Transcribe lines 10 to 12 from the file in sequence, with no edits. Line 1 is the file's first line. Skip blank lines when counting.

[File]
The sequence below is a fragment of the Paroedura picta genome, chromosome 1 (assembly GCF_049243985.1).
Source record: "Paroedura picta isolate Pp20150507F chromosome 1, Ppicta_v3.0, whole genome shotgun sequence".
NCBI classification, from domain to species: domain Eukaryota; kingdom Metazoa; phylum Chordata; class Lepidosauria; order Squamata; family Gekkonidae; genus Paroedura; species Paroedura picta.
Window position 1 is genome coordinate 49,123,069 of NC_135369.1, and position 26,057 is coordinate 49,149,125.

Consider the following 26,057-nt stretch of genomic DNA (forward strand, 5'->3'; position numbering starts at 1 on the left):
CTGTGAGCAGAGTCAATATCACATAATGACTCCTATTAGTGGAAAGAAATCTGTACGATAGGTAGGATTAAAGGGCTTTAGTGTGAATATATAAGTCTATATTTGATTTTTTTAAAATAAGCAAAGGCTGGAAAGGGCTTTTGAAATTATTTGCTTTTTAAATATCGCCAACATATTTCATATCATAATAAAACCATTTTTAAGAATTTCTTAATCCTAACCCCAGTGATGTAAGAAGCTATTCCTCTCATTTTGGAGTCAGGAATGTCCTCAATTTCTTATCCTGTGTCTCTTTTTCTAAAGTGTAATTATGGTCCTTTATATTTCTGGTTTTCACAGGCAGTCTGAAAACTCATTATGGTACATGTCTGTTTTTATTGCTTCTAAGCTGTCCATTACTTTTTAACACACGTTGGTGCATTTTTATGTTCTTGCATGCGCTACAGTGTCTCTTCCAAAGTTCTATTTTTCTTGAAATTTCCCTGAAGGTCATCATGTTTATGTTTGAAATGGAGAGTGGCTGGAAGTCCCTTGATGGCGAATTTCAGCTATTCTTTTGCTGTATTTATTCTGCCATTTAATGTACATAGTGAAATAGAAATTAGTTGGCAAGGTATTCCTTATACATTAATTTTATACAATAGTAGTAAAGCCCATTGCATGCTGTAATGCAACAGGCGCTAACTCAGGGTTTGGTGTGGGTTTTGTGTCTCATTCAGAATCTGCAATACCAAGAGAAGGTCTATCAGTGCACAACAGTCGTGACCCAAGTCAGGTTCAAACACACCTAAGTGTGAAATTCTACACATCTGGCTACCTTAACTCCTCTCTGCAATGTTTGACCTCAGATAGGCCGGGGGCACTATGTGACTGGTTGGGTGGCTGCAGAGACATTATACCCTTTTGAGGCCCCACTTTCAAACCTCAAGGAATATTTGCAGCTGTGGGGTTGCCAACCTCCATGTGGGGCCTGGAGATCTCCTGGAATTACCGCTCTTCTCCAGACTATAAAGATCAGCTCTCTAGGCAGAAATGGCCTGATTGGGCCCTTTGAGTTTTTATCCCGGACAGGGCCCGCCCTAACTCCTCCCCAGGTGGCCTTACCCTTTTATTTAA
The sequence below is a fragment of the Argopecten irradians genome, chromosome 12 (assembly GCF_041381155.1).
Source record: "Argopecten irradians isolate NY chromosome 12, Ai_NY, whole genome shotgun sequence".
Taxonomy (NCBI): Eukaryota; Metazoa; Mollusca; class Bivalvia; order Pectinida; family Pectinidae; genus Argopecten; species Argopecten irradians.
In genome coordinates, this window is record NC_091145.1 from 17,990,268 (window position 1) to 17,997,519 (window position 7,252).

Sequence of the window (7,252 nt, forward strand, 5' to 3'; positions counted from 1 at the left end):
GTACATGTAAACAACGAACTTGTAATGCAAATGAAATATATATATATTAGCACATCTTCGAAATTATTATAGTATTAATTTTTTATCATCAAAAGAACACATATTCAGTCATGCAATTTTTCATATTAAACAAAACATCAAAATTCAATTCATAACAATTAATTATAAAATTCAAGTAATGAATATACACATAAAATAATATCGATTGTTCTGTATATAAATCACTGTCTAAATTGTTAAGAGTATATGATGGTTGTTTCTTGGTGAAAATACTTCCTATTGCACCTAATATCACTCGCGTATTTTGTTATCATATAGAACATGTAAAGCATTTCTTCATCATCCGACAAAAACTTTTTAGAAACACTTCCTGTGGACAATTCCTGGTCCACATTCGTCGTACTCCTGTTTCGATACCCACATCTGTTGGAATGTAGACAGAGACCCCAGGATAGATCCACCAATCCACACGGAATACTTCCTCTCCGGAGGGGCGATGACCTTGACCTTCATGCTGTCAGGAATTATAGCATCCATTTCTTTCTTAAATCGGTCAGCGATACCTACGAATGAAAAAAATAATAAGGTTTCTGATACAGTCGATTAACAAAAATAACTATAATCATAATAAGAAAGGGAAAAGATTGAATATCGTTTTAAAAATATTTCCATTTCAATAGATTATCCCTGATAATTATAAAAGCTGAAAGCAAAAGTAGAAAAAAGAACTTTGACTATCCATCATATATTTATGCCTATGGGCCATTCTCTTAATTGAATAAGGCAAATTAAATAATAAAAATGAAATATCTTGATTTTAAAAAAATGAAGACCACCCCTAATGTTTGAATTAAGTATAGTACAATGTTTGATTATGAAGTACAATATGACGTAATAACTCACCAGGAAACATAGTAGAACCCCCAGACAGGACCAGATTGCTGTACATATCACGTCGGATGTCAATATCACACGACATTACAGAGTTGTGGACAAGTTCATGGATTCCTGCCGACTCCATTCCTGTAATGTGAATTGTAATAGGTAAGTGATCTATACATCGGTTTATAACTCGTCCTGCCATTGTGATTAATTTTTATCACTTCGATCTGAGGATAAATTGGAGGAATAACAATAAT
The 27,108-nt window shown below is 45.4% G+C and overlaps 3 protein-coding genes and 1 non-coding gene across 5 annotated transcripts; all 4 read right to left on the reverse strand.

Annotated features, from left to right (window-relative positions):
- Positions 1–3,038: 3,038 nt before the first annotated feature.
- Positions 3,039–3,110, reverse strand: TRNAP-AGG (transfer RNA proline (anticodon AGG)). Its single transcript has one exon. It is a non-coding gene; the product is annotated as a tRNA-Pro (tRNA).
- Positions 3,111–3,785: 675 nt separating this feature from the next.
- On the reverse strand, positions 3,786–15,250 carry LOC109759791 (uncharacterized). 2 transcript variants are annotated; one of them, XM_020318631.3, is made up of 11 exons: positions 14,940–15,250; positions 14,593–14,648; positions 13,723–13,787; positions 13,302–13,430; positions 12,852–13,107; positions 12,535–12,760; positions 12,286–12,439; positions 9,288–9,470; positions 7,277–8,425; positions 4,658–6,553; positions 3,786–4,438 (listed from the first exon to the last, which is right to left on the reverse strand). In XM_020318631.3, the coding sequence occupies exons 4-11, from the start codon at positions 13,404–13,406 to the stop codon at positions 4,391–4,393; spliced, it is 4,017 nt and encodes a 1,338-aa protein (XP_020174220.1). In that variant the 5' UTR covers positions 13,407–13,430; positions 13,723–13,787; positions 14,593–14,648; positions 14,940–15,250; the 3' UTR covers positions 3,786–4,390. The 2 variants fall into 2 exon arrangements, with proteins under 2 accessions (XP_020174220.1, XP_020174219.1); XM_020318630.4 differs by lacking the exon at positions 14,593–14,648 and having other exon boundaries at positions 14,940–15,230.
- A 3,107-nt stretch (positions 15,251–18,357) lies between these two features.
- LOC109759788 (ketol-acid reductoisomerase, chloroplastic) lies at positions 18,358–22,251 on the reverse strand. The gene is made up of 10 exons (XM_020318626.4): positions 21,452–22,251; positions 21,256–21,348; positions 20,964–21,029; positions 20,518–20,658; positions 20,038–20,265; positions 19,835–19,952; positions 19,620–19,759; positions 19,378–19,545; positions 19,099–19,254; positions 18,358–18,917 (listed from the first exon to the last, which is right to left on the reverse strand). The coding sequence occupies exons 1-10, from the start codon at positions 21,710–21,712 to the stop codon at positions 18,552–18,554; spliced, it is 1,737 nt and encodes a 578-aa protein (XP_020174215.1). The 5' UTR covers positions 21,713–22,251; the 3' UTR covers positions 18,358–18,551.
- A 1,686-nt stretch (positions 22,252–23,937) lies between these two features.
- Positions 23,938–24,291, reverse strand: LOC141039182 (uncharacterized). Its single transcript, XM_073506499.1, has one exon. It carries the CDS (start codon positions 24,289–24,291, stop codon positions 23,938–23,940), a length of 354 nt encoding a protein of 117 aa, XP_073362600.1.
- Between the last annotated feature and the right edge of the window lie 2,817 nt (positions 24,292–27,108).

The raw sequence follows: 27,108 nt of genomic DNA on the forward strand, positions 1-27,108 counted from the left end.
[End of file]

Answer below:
In genome coordinates, this window is record NC_091145.1 from 17,990,268 (window position 1) to 17,997,519 (window position 7,252).

Sequence of the window (7,252 nt, forward strand, 5' to 3'; positions counted from 1 at the left end):
GTACATGTAAACAACGAACTTGTAATGCAAATGAAATATATATATATTAGCACATCTTCGAAATTATTATAGTATTAATTTTTTATCATCAAAAGAACACATATTCAGTCATGCAATTTTTCATATTAAACAAAACATCAAAATTCAATTCATAACAATTAATTATAAAATTCAAGTAATGAATATACACATAAAATAATATCGATTGTTCTGTATATAAATCACTGTCTAAATTGTTAAGAGTATATGATGGTTGTTTCTTGGTGAAAATACTTCCTATTGCACCTAATATCACTCGCGTATTTTGTTATCATATAGAACATGTAAAGCATTTCTTCATCATCCGACAAAAACTTTTTAGAAACACTTCCTGTGGACAATTCCTGGTCCACATTCGTCGTACTCCTGTTTCGATACCCACATCTGTTGGAATGTAGACAGAGACCCCAGGATAGATCCACCAATCCACACGGAATACTTCCTCTCCGGAGGGGCGATGACCTTGACCTTCATGCTGTCAGGAATTATAGCATCCATTTCTTTCTTAAATCGGTCAGCGATACCTACGAATGAAAAAAATAATAAGGTTTCTGATACAGTCGATTAACAAAAATAACTATAATCATAATAAGAAAGGGAAAAGATTGAATATCGTTTTAAAAATATTTCCATTTCAATAGATTATCCCTGATAATTATAAAAGCTGAAAGCAAAAGTAGAAAAAAGAACTTTGACTATCCATCATATATTTATGCCTATGGGCCATTCTCTTAATTGAATAAGGCAAATTAAATAATAAAAATGAAATATCTTGATTTTAAAAAAATGAAGACCACCCCTAATGTTTGAATTAAGTATAGTACAATGTTTGATTATGAAGTACAATATGACGTAATAACTCACCAGGAAACATAGTAGAACCCCCAGACAGGACCAGATTGCTGTACATATCACGTCGGATGTCAATATCACACGACATTACAGAGTTGTGGACAAGTTCATGGATTCCTGCCGACTCCATTCCTGTAATGTGAATTGTAATAGGTAAGTGATCTATACATCGGTTTATAACTCGTCCTGCCATTGTGATTAATTTTTATCACTTCGATCTGAGGATAAATTGGAGGAATAACAATAAT